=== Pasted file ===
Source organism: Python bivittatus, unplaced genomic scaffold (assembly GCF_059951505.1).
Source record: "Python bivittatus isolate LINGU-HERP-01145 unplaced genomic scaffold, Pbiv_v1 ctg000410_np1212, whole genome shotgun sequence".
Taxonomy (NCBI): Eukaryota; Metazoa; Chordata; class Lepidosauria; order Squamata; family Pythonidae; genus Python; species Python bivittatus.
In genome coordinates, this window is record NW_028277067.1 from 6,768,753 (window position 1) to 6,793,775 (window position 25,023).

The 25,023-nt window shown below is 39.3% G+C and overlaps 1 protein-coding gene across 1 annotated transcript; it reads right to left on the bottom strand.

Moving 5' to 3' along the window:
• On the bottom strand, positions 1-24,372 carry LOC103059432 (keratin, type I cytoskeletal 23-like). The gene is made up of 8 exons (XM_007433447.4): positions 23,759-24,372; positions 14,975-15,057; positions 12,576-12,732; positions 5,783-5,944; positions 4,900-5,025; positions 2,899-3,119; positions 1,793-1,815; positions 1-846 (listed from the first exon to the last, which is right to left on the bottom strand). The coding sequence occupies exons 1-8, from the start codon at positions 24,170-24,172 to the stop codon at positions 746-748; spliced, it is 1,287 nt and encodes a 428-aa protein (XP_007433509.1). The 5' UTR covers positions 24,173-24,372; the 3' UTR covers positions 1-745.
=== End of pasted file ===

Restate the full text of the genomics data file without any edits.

Source organism: Python bivittatus, unplaced genomic scaffold (assembly GCF_059951505.1).
Source record: "Python bivittatus isolate LINGU-HERP-01145 unplaced genomic scaffold, Pbiv_v1 ctg000410_np1212, whole genome shotgun sequence".
Taxonomy (NCBI): Eukaryota; Metazoa; Chordata; class Lepidosauria; order Squamata; family Pythonidae; genus Python; species Python bivittatus.
In genome coordinates, this window is record NW_028277067.1 from 6,768,753 (window position 1) to 6,793,775 (window position 25,023).

The 25,023-nt window shown below is 39.3% G+C and overlaps 1 protein-coding gene across 1 annotated transcript; it reads right to left on the bottom strand.

Moving 5' to 3' along the window:
• On the bottom strand, positions 1-24,372 carry LOC103059432 (keratin, type I cytoskeletal 23-like). The gene is made up of 8 exons (XM_007433447.4): positions 23,759-24,372; positions 14,975-15,057; positions 12,576-12,732; positions 5,783-5,944; positions 4,900-5,025; positions 2,899-3,119; positions 1,793-1,815; positions 1-846 (listed from the first exon to the last, which is right to left on the bottom strand). The coding sequence occupies exons 1-8, from the start codon at positions 24,170-24,172 to the stop codon at positions 746-748; spliced, it is 1,287 nt and encodes a 428-aa protein (XP_007433509.1). The 5' UTR covers positions 24,173-24,372; the 3' UTR covers positions 1-745.